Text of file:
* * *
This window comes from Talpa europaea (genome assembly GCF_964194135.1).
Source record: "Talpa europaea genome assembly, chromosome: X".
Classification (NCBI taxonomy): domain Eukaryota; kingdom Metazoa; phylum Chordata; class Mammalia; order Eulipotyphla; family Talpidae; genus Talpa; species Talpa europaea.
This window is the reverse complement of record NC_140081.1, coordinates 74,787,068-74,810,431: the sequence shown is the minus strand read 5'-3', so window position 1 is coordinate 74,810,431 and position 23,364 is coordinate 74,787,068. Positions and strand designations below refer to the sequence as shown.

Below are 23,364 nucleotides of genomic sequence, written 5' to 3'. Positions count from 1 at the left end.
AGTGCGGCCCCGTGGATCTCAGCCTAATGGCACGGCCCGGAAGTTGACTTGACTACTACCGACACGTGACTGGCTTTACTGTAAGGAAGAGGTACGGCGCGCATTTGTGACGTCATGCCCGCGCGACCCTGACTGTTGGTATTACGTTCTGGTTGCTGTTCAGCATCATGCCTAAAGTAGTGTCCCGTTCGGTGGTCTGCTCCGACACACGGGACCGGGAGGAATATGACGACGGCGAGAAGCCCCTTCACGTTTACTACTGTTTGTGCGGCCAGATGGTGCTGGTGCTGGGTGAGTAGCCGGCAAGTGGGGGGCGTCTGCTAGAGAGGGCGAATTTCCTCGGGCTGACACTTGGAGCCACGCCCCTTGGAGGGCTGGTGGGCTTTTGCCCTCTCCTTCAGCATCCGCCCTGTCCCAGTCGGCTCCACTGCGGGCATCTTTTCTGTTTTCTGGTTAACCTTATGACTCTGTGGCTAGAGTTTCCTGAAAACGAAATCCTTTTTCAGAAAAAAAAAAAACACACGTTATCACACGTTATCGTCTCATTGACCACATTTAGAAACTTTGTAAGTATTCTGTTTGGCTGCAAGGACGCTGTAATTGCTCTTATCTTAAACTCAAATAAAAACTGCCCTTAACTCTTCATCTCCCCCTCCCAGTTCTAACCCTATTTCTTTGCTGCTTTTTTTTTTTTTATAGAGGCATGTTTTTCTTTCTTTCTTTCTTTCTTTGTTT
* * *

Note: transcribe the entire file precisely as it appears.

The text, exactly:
This window comes from Talpa europaea (genome assembly GCF_964194135.1).
Source record: "Talpa europaea genome assembly, chromosome: X".
Classification (NCBI taxonomy): domain Eukaryota; kingdom Metazoa; phylum Chordata; class Mammalia; order Eulipotyphla; family Talpidae; genus Talpa; species Talpa europaea.
This window is the reverse complement of record NC_140081.1, coordinates 74,787,068-74,810,431: the sequence shown is the minus strand read 5'-3', so window position 1 is coordinate 74,810,431 and position 23,364 is coordinate 74,787,068. Positions and strand designations below refer to the sequence as shown.

Below are 23,364 nucleotides of genomic sequence, written 5' to 3'. Positions count from 1 at the left end.
AGTGCGGCCCCGTGGATCTCAGCCTAATGGCACGGCCCGGAAGTTGACTTGACTACTACCGACACGTGACTGGCTTTACTGTAAGGAAGAGGTACGGCGCGCATTTGTGACGTCATGCCCGCGCGACCCTGACTGTTGGTATTACGTTCTGGTTGCTGTTCAGCATCATGCCTAAAGTAGTGTCCCGTTCGGTGGTCTGCTCCGACACACGGGACCGGGAGGAATATGACGACGGCGAGAAGCCCCTTCACGTTTACTACTGTTTGTGCGGCCAGATGGTGCTGGTGCTGGGTGAGTAGCCGGCAAGTGGGGGGCGTCTGCTAGAGAGGGCGAATTTCCTCGGGCTGACACTTGGAGCCACGCCCCTTGGAGGGCTGGTGGGCTTTTGCCCTCTCCTTCAGCATCCGCCCTGTCCCAGTCGGCTCCACTGCGGGCATCTTTTCTGTTTTCTGGTTAACCTTATGACTCTGTGGCTAGAGTTTCCTGAAAACGAAATCCTTTTTCAGAAAAAAAAAAAACACACGTTATCACACGTTATCGTCTCATTGACCACATTTAGAAACTTTGTAAGTATTCTGTTTGGCTGCAAGGACGCTGTAATTGCTCTTATCTTAAACTCAAATAAAAACTGCCCTTAACTCTTCATCTCCCCCTCCCAGTTCTAACCCTATTTCTTTGCTGCTTTTTTTTTTTTTATAGAGGCATGTTTTTCTTTCTTTCTTTCTTTCTTTGTTT